Break down barriers between departments.
—W. Edwards Deming
Identify Value Streams and ARTs
This is article five in the SAFe® Implementation Roadmap series. Click here to view the entire roadmap.
The first four ‘critical moves’ of the Implementation Roadmap establish the urgency for change, and the critical mass of informed and dedicated people needed to implement SAFe effectively:
- Reaching the Tipping Point
- Train Lean-Agile Change Agents
- Train Executives, Managers, and Leaders
- Create a Lean-Agile Center of Excellence (LACE)
With a sense of urgency and a powerful coalition in place, it’s now time to implement SAFe. This article describes the next critical move—Identify Value Streams and Agile Release Trains (ARTs). Value streams and ARTs are the organizational backbone of a SAFe implementation and are critically important to the success of this journey. Attempting to shortcut or breeze through this step would be like putting your foot on the brake at the same time you are trying to accelerate. But get this one right, and the organization will be well on its way to a successful transformation.
Identifying Value Streams and Agile Release Trains (ARTs) requires an understanding of a new organizational model, one that is optimized to facilitate the flow of value across functional silos, activities, and boundaries, and includes the following steps:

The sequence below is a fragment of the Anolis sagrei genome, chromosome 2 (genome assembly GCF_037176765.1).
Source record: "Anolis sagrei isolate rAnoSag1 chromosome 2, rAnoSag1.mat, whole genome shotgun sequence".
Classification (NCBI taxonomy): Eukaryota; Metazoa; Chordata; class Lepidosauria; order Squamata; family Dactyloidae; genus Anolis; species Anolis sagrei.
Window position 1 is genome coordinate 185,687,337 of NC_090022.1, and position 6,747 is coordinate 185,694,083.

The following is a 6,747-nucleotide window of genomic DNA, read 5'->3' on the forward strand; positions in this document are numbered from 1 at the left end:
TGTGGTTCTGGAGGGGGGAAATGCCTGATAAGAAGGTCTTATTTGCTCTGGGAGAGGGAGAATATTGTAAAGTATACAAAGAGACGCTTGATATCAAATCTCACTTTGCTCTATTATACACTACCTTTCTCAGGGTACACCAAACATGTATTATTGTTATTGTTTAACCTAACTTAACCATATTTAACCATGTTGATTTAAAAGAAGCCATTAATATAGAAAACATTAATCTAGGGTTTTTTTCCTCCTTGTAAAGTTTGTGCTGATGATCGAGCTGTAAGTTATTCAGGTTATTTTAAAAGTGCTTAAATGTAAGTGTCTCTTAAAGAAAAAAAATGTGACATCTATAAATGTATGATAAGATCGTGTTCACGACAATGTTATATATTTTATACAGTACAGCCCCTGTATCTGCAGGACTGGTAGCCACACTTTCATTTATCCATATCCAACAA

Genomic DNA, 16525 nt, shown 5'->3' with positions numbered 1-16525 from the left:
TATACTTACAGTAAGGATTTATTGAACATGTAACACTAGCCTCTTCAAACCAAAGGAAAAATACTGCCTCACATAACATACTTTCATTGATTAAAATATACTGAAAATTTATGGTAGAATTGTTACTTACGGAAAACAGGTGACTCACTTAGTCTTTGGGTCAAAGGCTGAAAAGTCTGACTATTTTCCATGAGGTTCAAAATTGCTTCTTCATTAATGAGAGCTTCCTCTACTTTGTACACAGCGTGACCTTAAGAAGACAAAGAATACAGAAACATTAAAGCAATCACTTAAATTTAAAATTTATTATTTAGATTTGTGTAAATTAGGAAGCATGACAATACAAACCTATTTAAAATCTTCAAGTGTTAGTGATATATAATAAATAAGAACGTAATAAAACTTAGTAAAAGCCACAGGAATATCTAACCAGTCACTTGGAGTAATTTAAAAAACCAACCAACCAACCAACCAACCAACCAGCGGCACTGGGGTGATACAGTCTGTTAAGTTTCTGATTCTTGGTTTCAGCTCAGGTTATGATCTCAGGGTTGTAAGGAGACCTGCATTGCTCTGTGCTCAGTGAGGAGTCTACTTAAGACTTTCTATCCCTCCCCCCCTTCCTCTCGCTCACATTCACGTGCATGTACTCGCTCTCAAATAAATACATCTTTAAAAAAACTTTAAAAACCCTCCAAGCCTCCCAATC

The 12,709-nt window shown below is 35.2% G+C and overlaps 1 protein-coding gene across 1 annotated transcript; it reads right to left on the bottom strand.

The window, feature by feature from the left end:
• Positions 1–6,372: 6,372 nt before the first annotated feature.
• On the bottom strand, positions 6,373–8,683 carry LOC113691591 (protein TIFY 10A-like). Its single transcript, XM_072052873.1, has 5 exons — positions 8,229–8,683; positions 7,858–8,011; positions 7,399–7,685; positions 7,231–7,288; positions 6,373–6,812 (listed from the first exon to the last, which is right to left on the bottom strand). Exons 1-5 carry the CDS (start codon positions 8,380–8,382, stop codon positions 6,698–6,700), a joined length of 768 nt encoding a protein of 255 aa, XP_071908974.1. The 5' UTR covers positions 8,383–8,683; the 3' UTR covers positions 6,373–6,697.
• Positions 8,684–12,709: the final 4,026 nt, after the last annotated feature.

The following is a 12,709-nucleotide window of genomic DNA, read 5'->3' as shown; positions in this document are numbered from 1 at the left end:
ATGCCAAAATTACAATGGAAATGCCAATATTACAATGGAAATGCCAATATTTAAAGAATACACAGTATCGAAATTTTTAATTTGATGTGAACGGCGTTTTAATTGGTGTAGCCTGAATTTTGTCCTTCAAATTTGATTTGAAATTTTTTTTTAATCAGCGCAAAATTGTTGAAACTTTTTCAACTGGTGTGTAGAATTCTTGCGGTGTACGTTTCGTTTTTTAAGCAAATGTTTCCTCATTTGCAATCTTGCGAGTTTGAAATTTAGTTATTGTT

- Identify the Operational Value Streams
- Identify the Solutions the operational value stream use of provide to customers
- Identify the people who develop and support the solutions
- Identify the Development Value Streams that build the solutions
- Add the people needed to build the full business solution
- Realize development value streams into ARTs
The sections below describe each of these activities.
A Value Stream Refresher
A value stream is the primary construct for understanding, organizing, and delivering value in SAFe. As illustrated in Figure 1, each value stream is a long-lived series of steps used to create value—from concept to the delivery of a tangible result for the customer. Like any well-constructed narrative, the value stream identifies a chronological flow of activities:
- Trigger – Some important event triggers the flow of value, perhaps a customer purchase order or new feature request. It ends when some value—a shipment, customer purchase, or solution deployment—has been delivered.
- Steps – The chevrons in the middle are the steps the enterprise uses to accomplish this feat .
- Value – The customer receives value when the value stream executes all of its steps.
- People and systems – A value stream also contains the people who do the work, the systems they operate, and the flow of information and materials.
- Lead time – The time from the trigger to the delivery of value is the lead time. Shortening the lead time reduces the time to market. The easiest way to shorten lead time is to identify and reduce (or remove) non-value added activities and wasteful delays. That’s the primary focus of Lean thinking.
Types of Value Streams